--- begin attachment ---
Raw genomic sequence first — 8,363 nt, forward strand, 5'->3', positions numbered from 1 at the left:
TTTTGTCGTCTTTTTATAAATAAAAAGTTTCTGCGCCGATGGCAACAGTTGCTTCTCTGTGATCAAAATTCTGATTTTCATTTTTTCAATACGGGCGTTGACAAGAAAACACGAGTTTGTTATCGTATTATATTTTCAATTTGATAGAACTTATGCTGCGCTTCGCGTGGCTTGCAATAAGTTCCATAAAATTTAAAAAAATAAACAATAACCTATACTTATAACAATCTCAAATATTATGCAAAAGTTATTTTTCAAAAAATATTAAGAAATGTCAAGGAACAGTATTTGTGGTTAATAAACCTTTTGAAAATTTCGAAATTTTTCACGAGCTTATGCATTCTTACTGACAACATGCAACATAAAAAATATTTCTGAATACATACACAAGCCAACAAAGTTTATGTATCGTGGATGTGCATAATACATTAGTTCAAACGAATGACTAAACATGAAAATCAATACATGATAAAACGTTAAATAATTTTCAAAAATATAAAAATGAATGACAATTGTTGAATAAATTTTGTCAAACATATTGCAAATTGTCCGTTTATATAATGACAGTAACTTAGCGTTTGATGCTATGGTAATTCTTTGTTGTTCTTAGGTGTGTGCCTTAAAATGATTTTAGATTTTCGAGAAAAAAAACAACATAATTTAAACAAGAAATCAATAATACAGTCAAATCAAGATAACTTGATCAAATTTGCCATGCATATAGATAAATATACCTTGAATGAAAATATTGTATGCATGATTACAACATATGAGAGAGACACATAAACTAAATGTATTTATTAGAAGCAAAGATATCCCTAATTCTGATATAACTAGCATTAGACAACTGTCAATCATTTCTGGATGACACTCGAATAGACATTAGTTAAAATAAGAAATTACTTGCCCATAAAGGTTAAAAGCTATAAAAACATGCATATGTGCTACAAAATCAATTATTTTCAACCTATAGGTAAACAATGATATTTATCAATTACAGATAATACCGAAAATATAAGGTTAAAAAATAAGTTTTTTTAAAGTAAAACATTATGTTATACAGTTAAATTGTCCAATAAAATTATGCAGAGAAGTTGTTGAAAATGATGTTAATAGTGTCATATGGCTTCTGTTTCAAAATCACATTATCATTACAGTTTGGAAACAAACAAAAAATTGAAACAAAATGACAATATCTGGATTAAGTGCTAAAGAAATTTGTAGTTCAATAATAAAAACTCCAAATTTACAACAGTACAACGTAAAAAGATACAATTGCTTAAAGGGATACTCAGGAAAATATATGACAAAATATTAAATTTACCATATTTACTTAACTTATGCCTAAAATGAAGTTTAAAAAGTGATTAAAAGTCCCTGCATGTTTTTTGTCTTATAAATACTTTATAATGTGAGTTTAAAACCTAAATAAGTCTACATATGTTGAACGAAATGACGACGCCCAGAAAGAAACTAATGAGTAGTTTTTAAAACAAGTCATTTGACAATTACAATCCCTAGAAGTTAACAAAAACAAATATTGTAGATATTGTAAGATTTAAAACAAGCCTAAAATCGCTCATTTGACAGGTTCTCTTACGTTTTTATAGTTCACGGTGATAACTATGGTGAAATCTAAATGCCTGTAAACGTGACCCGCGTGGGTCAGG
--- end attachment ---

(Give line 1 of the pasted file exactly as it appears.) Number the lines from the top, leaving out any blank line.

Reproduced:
Raw genomic sequence first — 8,363 nt, forward strand, 5'->3', positions numbered from 1 at the left: